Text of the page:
The Junior League of Greensboro held a ribbon cutting ceremony for the recently restored Historic Albright House at 3101 West Friendly Avenue. With the snip of scissors, the charitable organization became its own landlord, and owner of one of North Carolina’s most distinctive Junior League headquarters.
The League itself is historic, incorporated in 1926 as a local chapter of a national network of charitable initiatives driven by women. In the past 80 years, the Junior League of Greensboro has contributed millions of dollars to the Gate City entities as diverse as the Natural Science Center, the Gateway Education Center, the Greensboro Children’s Museum, and the restoration of Blandwood Mansion. The organization raises funds through membership support coupled with programs such as the Bargain Box retail shop at 122 North Elm Street.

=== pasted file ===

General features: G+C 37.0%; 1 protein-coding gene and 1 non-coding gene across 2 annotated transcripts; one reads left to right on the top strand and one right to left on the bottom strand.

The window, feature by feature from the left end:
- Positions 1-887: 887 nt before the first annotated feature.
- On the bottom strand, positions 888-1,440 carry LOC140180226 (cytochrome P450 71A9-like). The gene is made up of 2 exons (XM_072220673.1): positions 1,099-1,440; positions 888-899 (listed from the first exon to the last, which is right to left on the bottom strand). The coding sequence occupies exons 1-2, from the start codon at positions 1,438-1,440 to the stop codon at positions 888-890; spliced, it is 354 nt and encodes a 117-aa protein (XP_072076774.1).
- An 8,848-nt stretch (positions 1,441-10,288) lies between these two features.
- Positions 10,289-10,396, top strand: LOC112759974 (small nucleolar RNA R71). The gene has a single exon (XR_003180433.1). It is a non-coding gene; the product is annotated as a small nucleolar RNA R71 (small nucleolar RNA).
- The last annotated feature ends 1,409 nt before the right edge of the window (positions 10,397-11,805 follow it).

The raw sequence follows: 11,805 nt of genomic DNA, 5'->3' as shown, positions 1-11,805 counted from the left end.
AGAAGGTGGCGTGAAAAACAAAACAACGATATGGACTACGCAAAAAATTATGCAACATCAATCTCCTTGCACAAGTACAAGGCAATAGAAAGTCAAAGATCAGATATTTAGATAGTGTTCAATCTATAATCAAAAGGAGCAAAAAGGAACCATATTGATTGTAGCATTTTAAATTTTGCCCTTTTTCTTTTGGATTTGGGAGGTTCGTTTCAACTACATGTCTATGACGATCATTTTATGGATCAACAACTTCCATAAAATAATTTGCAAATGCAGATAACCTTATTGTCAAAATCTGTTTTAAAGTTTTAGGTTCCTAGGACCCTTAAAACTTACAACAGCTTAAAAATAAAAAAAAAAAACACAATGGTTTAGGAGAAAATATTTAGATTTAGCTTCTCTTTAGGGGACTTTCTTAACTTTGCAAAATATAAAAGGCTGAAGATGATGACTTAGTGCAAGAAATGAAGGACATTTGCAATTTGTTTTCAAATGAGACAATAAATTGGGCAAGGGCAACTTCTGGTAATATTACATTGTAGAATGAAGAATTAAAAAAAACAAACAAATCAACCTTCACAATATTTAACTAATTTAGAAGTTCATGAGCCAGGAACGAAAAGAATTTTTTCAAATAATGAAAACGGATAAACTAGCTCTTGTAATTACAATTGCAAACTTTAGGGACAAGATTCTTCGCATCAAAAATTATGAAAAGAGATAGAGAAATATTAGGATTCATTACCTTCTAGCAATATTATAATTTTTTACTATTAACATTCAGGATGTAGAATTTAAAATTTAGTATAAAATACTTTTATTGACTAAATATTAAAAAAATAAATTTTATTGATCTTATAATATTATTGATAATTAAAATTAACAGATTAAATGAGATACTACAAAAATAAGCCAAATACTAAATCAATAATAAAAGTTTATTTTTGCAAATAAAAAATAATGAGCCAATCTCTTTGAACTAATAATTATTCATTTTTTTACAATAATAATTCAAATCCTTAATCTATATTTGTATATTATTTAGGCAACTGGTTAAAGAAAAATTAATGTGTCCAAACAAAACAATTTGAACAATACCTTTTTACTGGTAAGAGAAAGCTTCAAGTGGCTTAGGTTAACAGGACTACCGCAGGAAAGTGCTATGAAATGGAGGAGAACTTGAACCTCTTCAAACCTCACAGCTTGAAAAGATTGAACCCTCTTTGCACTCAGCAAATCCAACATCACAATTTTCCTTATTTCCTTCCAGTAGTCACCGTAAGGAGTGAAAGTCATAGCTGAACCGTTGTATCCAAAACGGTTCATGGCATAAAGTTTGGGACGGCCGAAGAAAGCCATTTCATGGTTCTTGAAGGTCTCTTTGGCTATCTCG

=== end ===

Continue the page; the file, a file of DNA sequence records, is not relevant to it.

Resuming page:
With the restoration of the historic Albright House, the Junior League continues a tradition that has long been a hallmark for Greensboro. The house was likely built for Daniel E. Albright (1830-1917) and his wife Julia Kirkpatrick (1832-1866) upon their marriage in 1852. In preserving the ante-bellum farmhouse and adaptively reusing the structure for their headquarters, the League has preserved an important piece of our community’s character, personality, and history. A quick survey of other League headquarters – from Raleigh and Wilmington in the east to Charlotte and Asheville in the west – shows that the ca. 1850 Albright House stands head and shoulders above the rest in terms of age and venerability. The only such facility to rival Greensboro’s is the magnificent 1907 Briles House Junior League headquarters in High Point.
Greensboro has a great tradition of strong and capable women restoring important and historic buildings such as the Weir-Jordan House and Blandwood Mansion that contrast the character of the Gate City with other Carolina communities. On Tuesday, Greensboro took one more step closer to remaining true to its history, thanks to the Junior League.